“Our biggest wins were any in the state tournament and winning over Cleveland. Also, winning the Arby’s Classic (Bristol) when we beat White Station, who was the state champion at the time. We also won the Huntsville Times Classic which was a prestigious tournament in Alabama against very tough competition,” pointed out Kent.
He stepped down at age 52 after coaching for over 20 years. “I had knee replacement surgery in the summer and was planning on returning but I just did not have the fire burning to continue. My coaching style was intense and I didn’t want to not give it my all,” he confessed. “I had seen coaches that had stayed too long and I didn’t want to fake it. It was the right time to step down. My dad (Gary) used to say to me, “get out before you hate it”, so it was time.”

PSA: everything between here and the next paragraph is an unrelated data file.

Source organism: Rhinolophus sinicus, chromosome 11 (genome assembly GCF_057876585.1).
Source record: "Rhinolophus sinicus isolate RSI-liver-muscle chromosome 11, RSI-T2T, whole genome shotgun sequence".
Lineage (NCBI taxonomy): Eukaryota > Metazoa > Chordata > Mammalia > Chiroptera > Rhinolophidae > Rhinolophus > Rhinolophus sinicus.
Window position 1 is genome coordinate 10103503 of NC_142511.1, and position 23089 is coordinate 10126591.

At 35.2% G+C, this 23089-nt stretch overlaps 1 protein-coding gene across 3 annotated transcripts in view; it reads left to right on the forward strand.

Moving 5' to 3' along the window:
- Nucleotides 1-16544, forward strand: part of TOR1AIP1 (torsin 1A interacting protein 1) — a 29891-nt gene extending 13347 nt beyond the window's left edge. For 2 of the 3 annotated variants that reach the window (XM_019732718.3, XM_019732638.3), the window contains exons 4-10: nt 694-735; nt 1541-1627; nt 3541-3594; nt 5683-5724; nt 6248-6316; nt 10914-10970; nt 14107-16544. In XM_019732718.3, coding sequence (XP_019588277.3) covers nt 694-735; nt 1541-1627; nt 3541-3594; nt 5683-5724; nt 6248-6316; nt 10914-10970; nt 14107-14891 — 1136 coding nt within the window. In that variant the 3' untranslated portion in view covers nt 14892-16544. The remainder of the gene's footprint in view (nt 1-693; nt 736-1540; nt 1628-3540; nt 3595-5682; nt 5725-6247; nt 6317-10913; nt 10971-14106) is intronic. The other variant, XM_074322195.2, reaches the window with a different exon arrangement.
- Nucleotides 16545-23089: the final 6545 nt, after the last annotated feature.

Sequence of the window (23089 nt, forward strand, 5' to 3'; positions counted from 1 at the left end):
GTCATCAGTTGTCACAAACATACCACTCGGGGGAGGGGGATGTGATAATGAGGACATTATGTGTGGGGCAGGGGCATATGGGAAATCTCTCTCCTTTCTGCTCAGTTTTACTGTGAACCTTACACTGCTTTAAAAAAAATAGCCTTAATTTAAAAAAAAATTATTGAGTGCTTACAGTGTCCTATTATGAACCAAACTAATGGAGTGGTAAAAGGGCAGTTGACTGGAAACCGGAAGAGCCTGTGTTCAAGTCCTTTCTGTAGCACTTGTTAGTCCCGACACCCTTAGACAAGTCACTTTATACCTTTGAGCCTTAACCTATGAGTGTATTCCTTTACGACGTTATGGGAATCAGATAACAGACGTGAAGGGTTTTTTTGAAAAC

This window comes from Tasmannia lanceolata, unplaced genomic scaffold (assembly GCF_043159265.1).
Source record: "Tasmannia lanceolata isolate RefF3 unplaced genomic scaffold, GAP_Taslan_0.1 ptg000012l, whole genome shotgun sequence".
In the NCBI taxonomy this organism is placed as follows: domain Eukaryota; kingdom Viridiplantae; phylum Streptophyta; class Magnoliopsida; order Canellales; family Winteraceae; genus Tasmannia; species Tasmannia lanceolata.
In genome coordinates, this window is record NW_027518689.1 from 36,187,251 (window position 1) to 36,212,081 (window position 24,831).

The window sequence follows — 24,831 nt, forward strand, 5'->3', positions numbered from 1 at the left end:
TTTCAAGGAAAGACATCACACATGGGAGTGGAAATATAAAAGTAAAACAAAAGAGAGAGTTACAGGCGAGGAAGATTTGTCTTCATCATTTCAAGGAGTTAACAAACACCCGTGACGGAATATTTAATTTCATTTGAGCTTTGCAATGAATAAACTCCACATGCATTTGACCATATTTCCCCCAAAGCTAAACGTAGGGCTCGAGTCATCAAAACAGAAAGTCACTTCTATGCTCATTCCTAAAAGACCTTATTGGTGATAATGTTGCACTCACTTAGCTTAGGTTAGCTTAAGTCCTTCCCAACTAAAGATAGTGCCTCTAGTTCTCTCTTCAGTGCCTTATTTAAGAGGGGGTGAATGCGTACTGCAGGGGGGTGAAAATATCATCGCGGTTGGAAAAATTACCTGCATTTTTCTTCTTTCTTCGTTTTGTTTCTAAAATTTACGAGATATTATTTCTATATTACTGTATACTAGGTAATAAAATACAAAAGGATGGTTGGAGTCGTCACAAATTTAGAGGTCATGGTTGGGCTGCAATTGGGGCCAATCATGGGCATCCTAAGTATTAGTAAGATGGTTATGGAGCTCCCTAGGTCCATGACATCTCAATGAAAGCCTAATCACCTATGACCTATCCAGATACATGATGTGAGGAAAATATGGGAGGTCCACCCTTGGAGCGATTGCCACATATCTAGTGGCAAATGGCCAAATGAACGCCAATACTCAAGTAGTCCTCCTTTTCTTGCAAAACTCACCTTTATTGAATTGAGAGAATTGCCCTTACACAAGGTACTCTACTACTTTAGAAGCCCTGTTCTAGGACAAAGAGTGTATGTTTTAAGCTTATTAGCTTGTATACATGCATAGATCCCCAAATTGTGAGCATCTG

“In closing, the biggest reward I had in coaching was not the wins and losses, but the relationships I had with my players. I told them when they came in as freshmen that I would coach them hard, but I would love them for life. I am still in contact with many of them to this day. Many have become husbands and fathers and it is great to see what they are doing in their lives now,” Kent stressed.
Kent’s family always followed his career. His mother is Marguerite (Muggs) Miles Smith. “My father was Gary Kent Smith and he passed away in 2011. He was always the first person I called after every ball game. He was a big competitor and that is where I got my competitive spirit. It was always fun to rehash the game. I have one brother, Alan Smith, and two sisters, Leslie Painter and Lindsey Bell, a theater teacher at BCHS. My wife of 33 years is Karen Smith and I have two daughters, Megan Smith (Cleveland) and Jordan Smith (Atlanta). Both of my girls cheered for basketball and it was always fun to look over and see them cheering for us. My nephew, Miles Christian, who played for me, is now the head girls’ and boys’ soccer coach at Cleveland High,” he concluded.